Monday, April 23, 2012

Bahrain tense ahead of F1 after protester dies

By REEM KHALIFA | Associated Press – April 21, 2012

MANAMA, Bahrain (AP) — The discovery of a protester's body near the scene
of clashes on Saturday threatened to tip Bahrain deeper into unrest as a
14-month-old uprising overshadows the return of the Formula One Grand Prix
to the strategic Gulf kingdom.

Bahrain's Sunni rulers had pressed for the race to be held as a chance to
rebuild their credibility on the world stage after it was called off last
year as police and army troops cracked down on dissent.

Persistent protests, however, have left the monarchy struggling to keep
attention on Sunday's Formula One race — Bahrain's premier international
event — as the country's Shiite majority pressed ahead with a campaign to
break the near monopoly on power by the ruling Sunni dynasty, which has
close ties to the West.

At least 50 people have died in the conflict since February 2011 in the
longest-running street battles of the Arab Spring.

Protesters again took their grievances to the streets nationwide Saturday
after opposition groups said that a man was killed the day before during
clashes with security forces. A statement by the Interior Ministry said
the man who died was identified as Salah Abbas Habib Musa, 36.

"Down, Down Hamad" and "We don't want Formula One," the protesters shouted
in reference to King Hamad bin Isa Al Khalifa. Confrontations between
police and anti-government protesters turned violent in the Shiite
opposition stronghold of Diraz, northwest of Manama. Opposition supporters
set tires ablaze and riot police fired tear gas to disperse them. No
injuries were reported on Saturday.

Musa's body was found in an area west of the capital, Manama, where
clashes broke out after a massive protest march Friday. Opposition
factions said riot police and demonstrators were engaged in running
skirmishes around Shakhura, a village about five miles (10 kilometers)
west of the capital Manama that is known for its burial mounds dating back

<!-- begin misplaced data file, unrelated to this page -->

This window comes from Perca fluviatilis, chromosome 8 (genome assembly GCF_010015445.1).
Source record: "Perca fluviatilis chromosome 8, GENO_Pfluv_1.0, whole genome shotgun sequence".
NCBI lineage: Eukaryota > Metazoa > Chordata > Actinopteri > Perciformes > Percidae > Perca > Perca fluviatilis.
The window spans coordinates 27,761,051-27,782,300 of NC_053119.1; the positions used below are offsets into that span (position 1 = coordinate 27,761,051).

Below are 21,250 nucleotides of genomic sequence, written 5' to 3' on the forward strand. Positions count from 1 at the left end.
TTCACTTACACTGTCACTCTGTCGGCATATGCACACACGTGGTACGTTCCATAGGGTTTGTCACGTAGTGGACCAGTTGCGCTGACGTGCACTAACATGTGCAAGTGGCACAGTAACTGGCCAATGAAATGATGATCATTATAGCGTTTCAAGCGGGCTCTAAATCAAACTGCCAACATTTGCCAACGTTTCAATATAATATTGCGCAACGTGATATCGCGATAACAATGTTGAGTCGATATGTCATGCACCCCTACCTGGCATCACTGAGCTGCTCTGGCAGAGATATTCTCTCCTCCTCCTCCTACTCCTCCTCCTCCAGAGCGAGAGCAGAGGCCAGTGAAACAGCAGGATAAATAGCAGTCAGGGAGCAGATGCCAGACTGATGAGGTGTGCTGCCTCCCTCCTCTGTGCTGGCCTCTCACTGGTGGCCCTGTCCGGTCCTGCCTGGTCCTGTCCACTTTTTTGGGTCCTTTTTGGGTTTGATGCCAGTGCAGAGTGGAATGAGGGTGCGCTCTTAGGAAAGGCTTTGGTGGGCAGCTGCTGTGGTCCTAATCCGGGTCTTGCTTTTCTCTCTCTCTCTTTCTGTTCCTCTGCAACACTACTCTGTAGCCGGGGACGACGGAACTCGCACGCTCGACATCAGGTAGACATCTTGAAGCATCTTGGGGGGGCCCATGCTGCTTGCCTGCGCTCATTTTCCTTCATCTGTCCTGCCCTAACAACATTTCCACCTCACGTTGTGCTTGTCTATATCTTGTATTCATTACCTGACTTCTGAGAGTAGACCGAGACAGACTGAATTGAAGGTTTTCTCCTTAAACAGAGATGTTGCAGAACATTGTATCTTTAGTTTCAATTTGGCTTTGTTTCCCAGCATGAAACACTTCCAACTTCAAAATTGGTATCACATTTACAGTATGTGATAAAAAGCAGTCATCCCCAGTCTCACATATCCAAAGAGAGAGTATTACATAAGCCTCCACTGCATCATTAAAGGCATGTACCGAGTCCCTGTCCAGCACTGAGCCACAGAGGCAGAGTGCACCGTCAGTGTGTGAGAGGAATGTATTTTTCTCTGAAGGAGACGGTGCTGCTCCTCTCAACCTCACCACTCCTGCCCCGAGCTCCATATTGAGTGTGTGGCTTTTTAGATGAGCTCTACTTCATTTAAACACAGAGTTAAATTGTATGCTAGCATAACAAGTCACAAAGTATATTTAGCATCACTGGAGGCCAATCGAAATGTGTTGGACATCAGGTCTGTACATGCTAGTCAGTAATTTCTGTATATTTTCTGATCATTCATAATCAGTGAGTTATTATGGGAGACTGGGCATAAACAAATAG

more than 5,000 years.

Musa's death threatened to sharply escalate tensions in the island nation,
which is home to the U.S. Navy's 5th Fleet. Opposition leaders claimed
Musa was targeted by the security forces because he was a prominent
activist in the opposition February 14 movement, which has been the
driving force of Bahrain's Shiite revolt.

Authorities opened an investigation in a bid to defuse tensions. The
Interior Ministry said the case was "being treated as a homicide." It did
not give a cause of death but said investigators found "a wound" on the
left side of Musa's body.

After the announcement, thousands marched on a main highway leading out of
the capital. The heavily guarded Bahrain International Circuit, where the
F1 teams have practiced ahead of Sunday's race, was about 20 miles (15
kilometers) away from the demonstration.

Race drivers have mostly kept quiet about the controversy surrounding the
Bahrain GP.

Asked about Musa's death after taking pole position in Saturday's
qualifier, F1 world champion Sebastian Vettel said, "I think it's always
dreadful if someone dies."

Bahrain's monarchy is the main backer of the F1 race, and the crown prince
owns rights to the event.

Bahrain was the first Middle Eastern country to welcome F1 in 2004.
Members of the ruling Al Khalifa dynasty are huge fans of the sport and
the country's sovereign wealth fund, Mumtalakat, owns 50 percent of
leading team McLaren.

Bahrain's leaders lobbied hard to hold this year's event in efforts to
portray stability and mend the country's international image despite
almost daily and increasingly violent confrontations between security
forces and protesters.

A tweet by Bahrain's foreign minister, Sheik Khalid bin Ahmed Al Khalifa,
described a massive government-sanctioned opposition rally on Friday as
"examples of freedom of speech and assembly."

"Life goes on," he added.

The rulers have billed the F1 race as an event that will put the divided
society on the path of reconciliation. They vowed zero tolerance for
unrest and repeatedly warned the opposition against sabotaging Bahrain's
racing weekend, which will draw a worldwide TV audience of about 100
million in 187 countries.

Backed by international rights organizations, opposition groups had called
for the sporting event to be canceled again, claiming that going ahead
with the race in Bahrain would give international legitimacy to the
monarchy and its crackdown.

Besides the deaths, hundreds have been detained and tried in secret at a
special security court. Dozens have been convicted of anti-state crimes.

Eight prominent opposition figures have been sentenced to life in prison
on charges of trying to overthrow the state, including rights activist
Abdulhadi al-Khawaja, whose two-month and counting hunger strike has
galvanized the Shiite resistance in the past weeks.

Shiites account for about 70 percent of Bahrain's population of just over
half a million people, but claim they face widespread discrimination and
lack opportunities granted to the Sunni minority. The country's leaders
have offered some reforms, but the opposition says they fall short of
Shiite demands for a greater voice in the country's affairs and an elected

The unrest has put Washington into an awkward position. U.S. officials
have called for efforts to reopen political dialogue in Bahrain, but are
careful not to press too hard against the nation's leadership and possibly
jeopardize its important military ties.


Associated Press writer Barbara Surk in Dubai, United Arab Emirates
contributed to this report.

No comments: